The Confederacy
The Slaveholders' Failed Venture
by Paul D. Escott
December 2009, 175pp, 6 1/8x9 1/4
1 volume, Praeger

Hardcover: 978-0-275-99409-9
$64, £48, 56€, A87
eBook Available: 978-1-57356-993-4
Please contact your preferred eBook vendor for pricing.

It was by any measure a failure. What began at Fort Sumter as a spirited defense of a homeland and a way of life ended in disaster. The connection between battlefield and home front sapped Confederate strength. More fundamentally, the privileged and overconfident elite went to war on false assumptions: that slavery would be a source of strength, that nonslaveholders would continue to sacrifice for slavery, and that women would accept the changes brought by war without serious complaint. The bid to preserve the proslavery South revealed a society whose nature was at odds with the demands of war.

A sharp-edged and revealing account of the transforming struggle for Southern independence and the inherent contradictions that undermined that effort.

Paul Escott’s The Confederacy: The Slaveholders’ Failed Venture offers a unique and multifaceted perspective on the United States’ most pivotal and devastating conflict, examining the course of the Civil War from the perspective of the Southern elite class, who were desperate to preserve the “peculiar institution” of its slave-based economy, yet dependent on ordinary Southerners, slaves, and women to sustain the fight for them.

Against the backdrop of the war’s military drama and strategic dilemmas, The Confederacy brings into sharp focus the racial, class, gender, and political conflicts that helped destabilize the Confederacy from within. Along the way, Escott shows how time and time again, the South’s political and economic elite made errors that further weakened a South already facing a Union army with greater numbers and firepower.


  • Photographs, maps, and graphs enrich the text and illustrate changes in military strength, the importance of the Border South, and the loss of Confederate territory over time
  • A bibliographical essay directs the reader to some of the most important and recent works in the vast historiography of the Civil War
Paul D. Escott is Reynolds Professor of History at Wake Forest University, Winston-Salem, NC, and the author of several books on the South and the Civil War, including Praeger's Military Necessity: Civil-Military Relations in the Confederacy.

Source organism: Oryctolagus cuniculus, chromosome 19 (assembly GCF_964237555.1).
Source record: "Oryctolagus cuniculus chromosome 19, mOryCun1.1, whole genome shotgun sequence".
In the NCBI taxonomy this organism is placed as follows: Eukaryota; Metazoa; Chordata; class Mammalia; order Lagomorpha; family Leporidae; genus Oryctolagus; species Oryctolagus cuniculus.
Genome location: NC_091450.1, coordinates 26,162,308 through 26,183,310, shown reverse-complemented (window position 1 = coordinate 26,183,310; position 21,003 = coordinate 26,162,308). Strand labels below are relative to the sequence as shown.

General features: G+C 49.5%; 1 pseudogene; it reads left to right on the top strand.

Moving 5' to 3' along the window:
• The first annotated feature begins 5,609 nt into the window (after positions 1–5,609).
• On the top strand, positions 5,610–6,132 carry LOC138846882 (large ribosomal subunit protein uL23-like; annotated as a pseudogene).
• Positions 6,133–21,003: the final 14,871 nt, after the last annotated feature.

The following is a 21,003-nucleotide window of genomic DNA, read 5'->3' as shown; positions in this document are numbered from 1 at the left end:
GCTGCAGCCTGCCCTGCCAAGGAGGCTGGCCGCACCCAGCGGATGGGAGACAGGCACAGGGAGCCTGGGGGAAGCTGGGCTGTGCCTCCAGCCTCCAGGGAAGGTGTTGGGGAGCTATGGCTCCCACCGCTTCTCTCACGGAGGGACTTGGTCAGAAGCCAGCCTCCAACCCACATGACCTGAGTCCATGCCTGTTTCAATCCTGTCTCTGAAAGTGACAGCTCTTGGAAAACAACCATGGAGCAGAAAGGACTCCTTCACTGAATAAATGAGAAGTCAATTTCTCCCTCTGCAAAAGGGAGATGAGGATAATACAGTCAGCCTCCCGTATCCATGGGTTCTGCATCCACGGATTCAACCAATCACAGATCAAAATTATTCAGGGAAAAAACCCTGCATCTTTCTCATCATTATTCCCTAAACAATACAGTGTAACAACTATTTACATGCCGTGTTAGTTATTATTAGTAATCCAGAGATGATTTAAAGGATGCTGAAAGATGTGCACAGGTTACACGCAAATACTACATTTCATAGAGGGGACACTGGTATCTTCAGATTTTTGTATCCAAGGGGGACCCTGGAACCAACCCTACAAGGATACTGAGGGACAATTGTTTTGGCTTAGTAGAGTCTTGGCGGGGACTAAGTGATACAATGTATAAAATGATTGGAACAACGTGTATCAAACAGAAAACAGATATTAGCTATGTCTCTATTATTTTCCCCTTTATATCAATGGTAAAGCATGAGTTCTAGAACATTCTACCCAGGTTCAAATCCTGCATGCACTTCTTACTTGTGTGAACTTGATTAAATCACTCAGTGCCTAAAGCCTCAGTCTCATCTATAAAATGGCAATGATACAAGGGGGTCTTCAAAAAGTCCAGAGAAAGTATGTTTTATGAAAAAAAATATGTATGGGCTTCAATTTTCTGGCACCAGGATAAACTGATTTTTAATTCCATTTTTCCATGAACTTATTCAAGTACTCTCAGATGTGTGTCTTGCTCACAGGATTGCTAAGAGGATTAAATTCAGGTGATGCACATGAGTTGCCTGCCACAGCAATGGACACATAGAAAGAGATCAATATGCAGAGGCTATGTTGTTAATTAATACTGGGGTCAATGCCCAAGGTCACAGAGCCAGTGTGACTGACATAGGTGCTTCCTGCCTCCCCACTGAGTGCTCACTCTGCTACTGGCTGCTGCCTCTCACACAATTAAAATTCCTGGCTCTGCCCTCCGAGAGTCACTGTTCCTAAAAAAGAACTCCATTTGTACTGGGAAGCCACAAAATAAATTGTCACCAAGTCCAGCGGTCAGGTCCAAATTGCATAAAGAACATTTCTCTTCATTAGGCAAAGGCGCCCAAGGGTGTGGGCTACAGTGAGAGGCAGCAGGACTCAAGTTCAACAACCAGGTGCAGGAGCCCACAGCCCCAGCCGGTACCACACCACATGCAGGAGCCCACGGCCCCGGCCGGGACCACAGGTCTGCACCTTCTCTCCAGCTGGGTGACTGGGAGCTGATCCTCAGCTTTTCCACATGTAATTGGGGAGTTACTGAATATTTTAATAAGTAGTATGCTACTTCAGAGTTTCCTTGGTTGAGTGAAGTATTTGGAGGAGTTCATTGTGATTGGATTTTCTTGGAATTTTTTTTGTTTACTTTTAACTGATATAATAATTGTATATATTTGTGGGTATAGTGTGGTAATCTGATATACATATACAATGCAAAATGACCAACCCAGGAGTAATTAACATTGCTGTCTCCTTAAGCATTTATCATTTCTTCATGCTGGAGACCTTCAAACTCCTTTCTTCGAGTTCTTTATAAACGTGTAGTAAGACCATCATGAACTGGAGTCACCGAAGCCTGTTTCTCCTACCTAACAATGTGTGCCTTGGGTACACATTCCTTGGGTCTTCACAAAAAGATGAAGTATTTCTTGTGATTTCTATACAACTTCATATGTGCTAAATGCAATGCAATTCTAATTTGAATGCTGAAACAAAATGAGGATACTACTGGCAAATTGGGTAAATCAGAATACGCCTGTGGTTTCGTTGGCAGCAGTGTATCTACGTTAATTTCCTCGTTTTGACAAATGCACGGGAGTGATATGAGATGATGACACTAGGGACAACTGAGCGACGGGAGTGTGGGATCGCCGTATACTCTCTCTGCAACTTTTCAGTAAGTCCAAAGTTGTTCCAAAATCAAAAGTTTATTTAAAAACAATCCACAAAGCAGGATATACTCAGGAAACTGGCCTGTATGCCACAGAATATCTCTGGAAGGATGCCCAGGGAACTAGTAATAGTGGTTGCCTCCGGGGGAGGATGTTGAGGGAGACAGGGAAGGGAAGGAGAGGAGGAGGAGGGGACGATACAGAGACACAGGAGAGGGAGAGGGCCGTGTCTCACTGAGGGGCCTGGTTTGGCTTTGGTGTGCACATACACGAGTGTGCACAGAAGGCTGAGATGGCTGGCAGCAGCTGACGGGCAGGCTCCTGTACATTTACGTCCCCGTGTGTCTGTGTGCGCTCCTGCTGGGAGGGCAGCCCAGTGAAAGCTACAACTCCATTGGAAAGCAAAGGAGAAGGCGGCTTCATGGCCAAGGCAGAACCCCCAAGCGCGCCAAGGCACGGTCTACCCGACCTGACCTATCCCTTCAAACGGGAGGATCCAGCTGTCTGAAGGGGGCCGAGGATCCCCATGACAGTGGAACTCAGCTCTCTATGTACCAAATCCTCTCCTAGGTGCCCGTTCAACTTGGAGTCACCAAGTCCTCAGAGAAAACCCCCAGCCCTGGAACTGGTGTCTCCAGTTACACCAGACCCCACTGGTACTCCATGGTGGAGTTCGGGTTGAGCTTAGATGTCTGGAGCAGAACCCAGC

"Recommended. Most levels/libraries."—Choice, November 1, 2010

"Several fine titles have appeared in recent years in the Reflections on the Civil War Era series edited by John David Smith, and to them Paul D. Escott's The Confederacy makes a fine addition. ... An excellent and thoughtful work in brief compass, The Confederacy will be valuable to student and scholar alike."—Journal of American History, December 1, 2010

"With The Confederacy: The Slaveholders' Failed Venture, Paul D. Escott has written a clear, concise synthesis of the life cycle of the Confederacy based on an impressive array of primary sources and a review of current secondary literature"—Journal of Southern History, August 1, 2011

"Paul Escott’s exceedingly valuable The Confederacy is essential reading for students of the Civil War. Based on  impressive research in primary and secondary sources, it provides a much needed history of the Confederacy incorporating the most recent scholarship. Acknowledging the debate over the relative importance of internal or external forces underlying Confederate defeat, Escott is a judicious historian. In his judgment, despite mounting an impressive effort against a more powerful foe, the Confederacy ultimately failed in its quest for independence because of internal weaknesses and contradictions. The Confederacy will surely spur comment and undoubtedly controversy.  In sum, it is a major contribution." —William J. Cooper, Boyd Professor, Louisiana State University 

 "In this fresh synthesis, which draws impressively on recent scholarship, Paul Escott drives home the ironies and contradictions of Confederate history in a lucid, focused, and engaging narrative. Escott’s strength is his revelatory and meticulous examination of how the Confederate government functioned, and the interplay between battlefield and home front. Above all, Escott illuminates the oxymoronic nature of the slaveholders’ revolution that secessionists initiated. Instinctively conservative and obsessed with preserving slavery and their own wealth, Southern planters resisted the transformational sacrifices that President Jefferson Davis demanded. Escott argues convincingly that for all his flaws Jefferson Davis, not Robert E. Lee, was the Confederacy’s hero. Only Davis’s programs offered the Confederacy a glimmer of hope to overcome the North’s superior resources. Students of the Civil War have much to learn from this book."—Robert E. May, Purdue University Professor of History, and author of The Southern Dream of a Caribbean Empire
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